In the current turmoil, what seems to be emerging is that the system cannot avoid bank runs without a substantial expansion of the government guarantee and a huge potential cost to the taxpayer; and that even non-bank institutions can be too-big, or too-interconnected to fail. The wholesale market, in a global financial system, has assumed a paramount importance for maintaining stability.

An alternative way to deal with the problems: Narrow banking
Do we need special financial institutions, such as banks, to serve both a depository and lending function? If so, then there will continue to be extensive government regulation and supervision to mitigate the effects on the economy of their illiquidity or insolvency and economic and political pressure to bailout those institutions. However, if other kinds of financial institutions could safely separate both depository and lending services, why would we need the extensive regulatory structure for banks with the large resource costs to the economy? The policy question is whether there is a way to assure a safe and stable payment system without the danger of another large taxpayer bailout. At the same time, we do not want to lose the benefits of innovation in the financial system. Narrow banking is a policy option that would strike a balance between two goals – a safety and innovation – in order to save both of them.
Though Robert Litan of the Brookings Institution was the first to use the term narrow banking, Nobel prize winning economists Milton Friedman, James Tobin and Maurice Allais supported a similar idea. As did William Seidman, Chairman of the FDIC in the ‘80s. Narrow banking would require that the money supply, M-1 = Currency + Demand Deposits, be backed by “safe assets,” most likely government securities. Until the present crisis, many central banks were effectively narrow banks because their liabilities (currency and bank reserves) were backed almost 100 percent by holdings of government debt. In the 1930s, Irving Fisher and others put forward a “safe banking” proposal that required 100% reserves held in cash or deposits at the central bank for all demand deposits.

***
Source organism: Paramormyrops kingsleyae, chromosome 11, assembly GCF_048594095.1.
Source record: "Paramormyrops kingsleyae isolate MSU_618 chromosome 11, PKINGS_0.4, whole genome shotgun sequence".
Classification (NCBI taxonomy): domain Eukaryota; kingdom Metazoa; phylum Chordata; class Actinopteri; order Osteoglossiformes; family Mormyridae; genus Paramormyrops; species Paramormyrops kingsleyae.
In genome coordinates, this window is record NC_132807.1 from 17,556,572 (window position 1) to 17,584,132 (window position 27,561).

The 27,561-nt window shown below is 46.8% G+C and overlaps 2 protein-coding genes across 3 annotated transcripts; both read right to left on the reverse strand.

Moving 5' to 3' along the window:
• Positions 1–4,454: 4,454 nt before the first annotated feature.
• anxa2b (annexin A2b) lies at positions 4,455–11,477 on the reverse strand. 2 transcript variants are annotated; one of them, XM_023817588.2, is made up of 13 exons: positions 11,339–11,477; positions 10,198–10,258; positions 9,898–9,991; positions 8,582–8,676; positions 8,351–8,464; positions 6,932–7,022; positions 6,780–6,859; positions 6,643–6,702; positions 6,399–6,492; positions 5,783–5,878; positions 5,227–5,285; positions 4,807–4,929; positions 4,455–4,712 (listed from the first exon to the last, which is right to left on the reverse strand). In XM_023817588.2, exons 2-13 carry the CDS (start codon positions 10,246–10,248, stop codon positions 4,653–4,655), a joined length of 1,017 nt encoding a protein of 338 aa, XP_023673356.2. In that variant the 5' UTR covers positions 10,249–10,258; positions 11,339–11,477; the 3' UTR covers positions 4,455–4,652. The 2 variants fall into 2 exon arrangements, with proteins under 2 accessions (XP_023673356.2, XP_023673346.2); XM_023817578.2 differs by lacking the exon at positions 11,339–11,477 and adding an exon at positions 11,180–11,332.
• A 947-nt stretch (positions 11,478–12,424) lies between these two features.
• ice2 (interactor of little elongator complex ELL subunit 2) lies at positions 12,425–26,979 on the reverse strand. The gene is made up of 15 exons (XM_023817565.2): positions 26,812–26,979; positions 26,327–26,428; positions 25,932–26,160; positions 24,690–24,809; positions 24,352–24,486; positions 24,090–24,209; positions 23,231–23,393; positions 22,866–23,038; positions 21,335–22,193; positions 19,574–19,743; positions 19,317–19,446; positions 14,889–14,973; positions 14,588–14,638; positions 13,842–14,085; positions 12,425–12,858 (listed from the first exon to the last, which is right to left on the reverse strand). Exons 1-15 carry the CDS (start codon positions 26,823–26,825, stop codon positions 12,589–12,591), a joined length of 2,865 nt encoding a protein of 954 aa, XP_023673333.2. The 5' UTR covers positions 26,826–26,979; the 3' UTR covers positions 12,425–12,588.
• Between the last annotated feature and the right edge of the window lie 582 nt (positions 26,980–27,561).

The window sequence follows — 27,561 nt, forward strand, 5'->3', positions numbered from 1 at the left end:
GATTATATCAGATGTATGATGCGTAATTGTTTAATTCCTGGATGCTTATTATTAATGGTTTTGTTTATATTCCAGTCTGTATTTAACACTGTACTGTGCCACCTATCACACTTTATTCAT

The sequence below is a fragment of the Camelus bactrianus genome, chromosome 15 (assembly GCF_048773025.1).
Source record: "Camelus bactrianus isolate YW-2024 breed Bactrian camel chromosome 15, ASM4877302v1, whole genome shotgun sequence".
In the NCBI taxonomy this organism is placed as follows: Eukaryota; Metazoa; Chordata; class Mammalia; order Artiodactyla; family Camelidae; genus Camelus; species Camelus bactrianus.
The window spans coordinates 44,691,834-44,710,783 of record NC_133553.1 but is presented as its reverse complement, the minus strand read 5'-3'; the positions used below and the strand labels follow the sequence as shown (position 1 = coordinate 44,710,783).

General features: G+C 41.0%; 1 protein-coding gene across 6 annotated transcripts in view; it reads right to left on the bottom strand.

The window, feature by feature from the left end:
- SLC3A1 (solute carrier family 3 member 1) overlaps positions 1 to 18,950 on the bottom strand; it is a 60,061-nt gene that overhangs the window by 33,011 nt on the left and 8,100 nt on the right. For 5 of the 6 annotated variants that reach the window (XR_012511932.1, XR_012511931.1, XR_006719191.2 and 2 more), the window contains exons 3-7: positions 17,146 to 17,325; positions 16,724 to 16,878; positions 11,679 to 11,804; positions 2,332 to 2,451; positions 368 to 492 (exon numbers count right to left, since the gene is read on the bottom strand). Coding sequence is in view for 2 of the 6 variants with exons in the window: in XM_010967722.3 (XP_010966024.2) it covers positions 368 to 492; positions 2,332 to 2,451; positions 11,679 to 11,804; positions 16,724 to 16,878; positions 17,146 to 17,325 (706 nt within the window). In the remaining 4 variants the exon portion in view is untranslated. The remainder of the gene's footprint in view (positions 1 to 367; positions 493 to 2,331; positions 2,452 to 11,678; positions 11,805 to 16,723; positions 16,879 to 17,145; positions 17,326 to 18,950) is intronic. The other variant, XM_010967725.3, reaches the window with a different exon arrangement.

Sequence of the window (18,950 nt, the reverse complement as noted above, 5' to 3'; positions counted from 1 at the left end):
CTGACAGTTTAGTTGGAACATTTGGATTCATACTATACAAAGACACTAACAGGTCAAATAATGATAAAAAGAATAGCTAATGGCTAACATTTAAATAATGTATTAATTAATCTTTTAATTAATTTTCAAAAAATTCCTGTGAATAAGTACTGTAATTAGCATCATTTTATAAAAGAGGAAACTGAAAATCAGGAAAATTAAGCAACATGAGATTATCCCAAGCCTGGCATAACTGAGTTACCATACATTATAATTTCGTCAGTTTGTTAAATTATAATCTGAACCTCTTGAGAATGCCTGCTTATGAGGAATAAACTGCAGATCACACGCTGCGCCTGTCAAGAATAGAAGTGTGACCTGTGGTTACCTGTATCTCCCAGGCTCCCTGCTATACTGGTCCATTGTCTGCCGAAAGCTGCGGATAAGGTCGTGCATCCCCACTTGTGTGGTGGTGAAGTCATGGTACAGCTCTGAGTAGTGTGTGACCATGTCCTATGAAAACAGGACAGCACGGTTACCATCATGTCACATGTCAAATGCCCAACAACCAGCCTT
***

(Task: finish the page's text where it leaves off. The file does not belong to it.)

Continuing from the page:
The narrow bank can keep safe the core deposits of the banking system.  Because bank deposits are commonly used as substitutes for currency, and governments have sought to protect currency, there is a rationale for protecting bank deposits in a manner to the way currency is protected, namely, backing by safe assets. Deposit insurance, or an implicit government guarantee of all deposits for large banks (too-big-to-fail policy), is an ex-post remedy. It is based on the assumption that systemic instability consequent to a lack of government intervention in a crisis would impose a cost higher than the cost involved in the public bailing out of the institution. The idea of narrow banking would radically reverse this point of view: bank deposits must have ex-ante the same level of government protection as currency.

In summary, the implications of narrow banking are as follows:

(1) A narrow bank is more like a public utility;

(2) The impact of monetary policy on credit to the private sector would be altered and likely reduced though this depends upon whether the narrow banks invest in safe short-term government securities or are required to hold 100 per cent in central bank liabilities. If the banks hold reserves in central bank liabilities, then the M-1 money multiplier would be one. The monetary base and the basic money supply would be the same. This is the meaning of putting checkable deposits on the same level as currency.

(3) Capital requirements for a narrow bank would be reduced assuming government securities backing the narrow bank have near zero maturity;

(4) There would be less of a need for public deposit insurance other than for fraud, because the solvency of the bank would rarely be challenged.

(5) The need for the lender-of-last-resort facility comes into question. In the most extreme view, this safety net would disappear since it is not needed in the narrow bank scheme because of the safeness and liquidity of the narrow bank’s assets.

(6) Regulation of the narrow bank would be fairly simple, given its streamlined structure. More supervision, less regulation would characterize the narrow bank, but the overall regulatory burden to institutions would be reduced;